Over 2.5 million Americans in the southeasternmost US state are under evacuation orders or warnings as Ian threatens to bring a deadly storm to some areas.
Residents of Florida's Gulf Coast have boarded up their homes, packed up their vehicles and headed for higher ground as Hurricane Ian drew near, threatening to bring a deadly storm surge and more than a foot of rain to some areas.
On Tuesday, more than 2.5 million Floridians were under evacuation orders or warnings with the sprawling storm on track to make landfall as a Category 3 hurricane on Wednesday evening somewhere along the Gulf Coast.
A Category 3 storm carries maximum sustained winds of up to 208 km per hour. The latest 5 pm hurricane advisory put Ian's top winds over 190 kph.
Ian was most likely to come ashore south of Tampa near Sarasota, the National Hurricane Center said.
That region is home to sandy beaches and scores of resort hotels, a favourite with retirees and vacationers alike.
'Time to evacuate is now'
DeSantis warned of the potential for devastating Hurricane Harvey-like flooding that struck the Houston area in 2017, the result of a slow-moving storm piling up high water.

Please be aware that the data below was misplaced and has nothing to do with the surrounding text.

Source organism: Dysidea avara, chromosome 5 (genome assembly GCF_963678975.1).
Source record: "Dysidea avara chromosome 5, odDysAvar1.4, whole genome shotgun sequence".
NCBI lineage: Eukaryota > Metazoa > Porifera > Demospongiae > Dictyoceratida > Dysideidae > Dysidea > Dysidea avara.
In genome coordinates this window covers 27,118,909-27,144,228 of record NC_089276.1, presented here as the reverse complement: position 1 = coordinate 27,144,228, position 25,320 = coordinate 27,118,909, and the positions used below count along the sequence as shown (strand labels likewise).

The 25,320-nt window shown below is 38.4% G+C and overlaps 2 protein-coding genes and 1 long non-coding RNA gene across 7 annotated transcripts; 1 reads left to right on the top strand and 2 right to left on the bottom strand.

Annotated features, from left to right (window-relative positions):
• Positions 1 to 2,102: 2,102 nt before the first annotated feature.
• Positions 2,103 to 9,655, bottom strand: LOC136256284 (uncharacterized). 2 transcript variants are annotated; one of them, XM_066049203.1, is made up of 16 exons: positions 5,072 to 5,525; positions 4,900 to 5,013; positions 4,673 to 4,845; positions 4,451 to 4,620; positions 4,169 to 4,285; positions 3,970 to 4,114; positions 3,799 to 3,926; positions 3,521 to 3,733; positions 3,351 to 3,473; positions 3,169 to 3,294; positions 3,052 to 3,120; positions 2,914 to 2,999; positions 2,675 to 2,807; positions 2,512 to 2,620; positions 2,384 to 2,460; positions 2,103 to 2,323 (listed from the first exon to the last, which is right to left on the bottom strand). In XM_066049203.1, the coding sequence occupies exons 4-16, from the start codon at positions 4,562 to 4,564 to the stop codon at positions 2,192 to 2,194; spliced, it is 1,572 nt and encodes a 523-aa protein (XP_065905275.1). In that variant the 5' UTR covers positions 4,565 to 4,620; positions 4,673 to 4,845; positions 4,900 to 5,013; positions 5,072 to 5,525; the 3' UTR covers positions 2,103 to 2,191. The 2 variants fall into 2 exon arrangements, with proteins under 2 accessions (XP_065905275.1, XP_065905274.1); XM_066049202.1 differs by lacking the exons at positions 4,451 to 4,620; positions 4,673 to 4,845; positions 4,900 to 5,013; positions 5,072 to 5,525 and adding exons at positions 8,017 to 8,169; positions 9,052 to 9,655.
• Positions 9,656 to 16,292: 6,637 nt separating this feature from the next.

Parts of central Florida could see as much as 0.6 metres of rain from Ian, according to the National Weather Service.
Florida's director of emergency management, Kevin Guthrie, urged residents in evacuation zones to move to safety.
"The time to evacuate is now. Get on the road," he said.
To ease evacuations, authorities suspended toll collections along major highways in Central Florida, the Tampa Bay area and the interstate stretch across the Everglades known as Alligator Alley.
If Ian strikes Tampa, it would be the first hurricane to make landfall in the area since the Tarpon Springs storm in 1921.
It also may prove to be one of the costliest as the latest simulations show the estimated cost from storm damage and other impacts ranging from $38 billion to more than $60 billion, Enki Research said on Tuesday.
Closings, power outages
Nearly 60 Florida school districts were either closed on Tuesday or planned to be closed by Wednesday, DeSantis said. Officials planned to use many of the schools as shelters during the storm and its aftermath.
Commercial airlines cancelled more than 2,000 US flights due to the storm.
The St Petersburg-Clearwater International Airport, located on a vulnerable peninsula east of Tampa Bay, ceased operations at 1 pm on Tuesday, and the Tampa International Airport will shut down at 5 pm.
The Orlando International Airport has no plans to close but officials say they are monitoring the storm.
Tampa Electric warned customers to be prepared for "extended outages." The company will institute a "targeted interruption" of service to a part of downtown Tampa on the western edge of the city.
The Walt Disney Co announced it was closing its Florida theme and water parks on Wednesday and Thursday while the National Football League's Tampa Bay Buccaneers relocated to Miami, where they will practice this week ahead of their game against the Kansas City Chiefs on Sunday.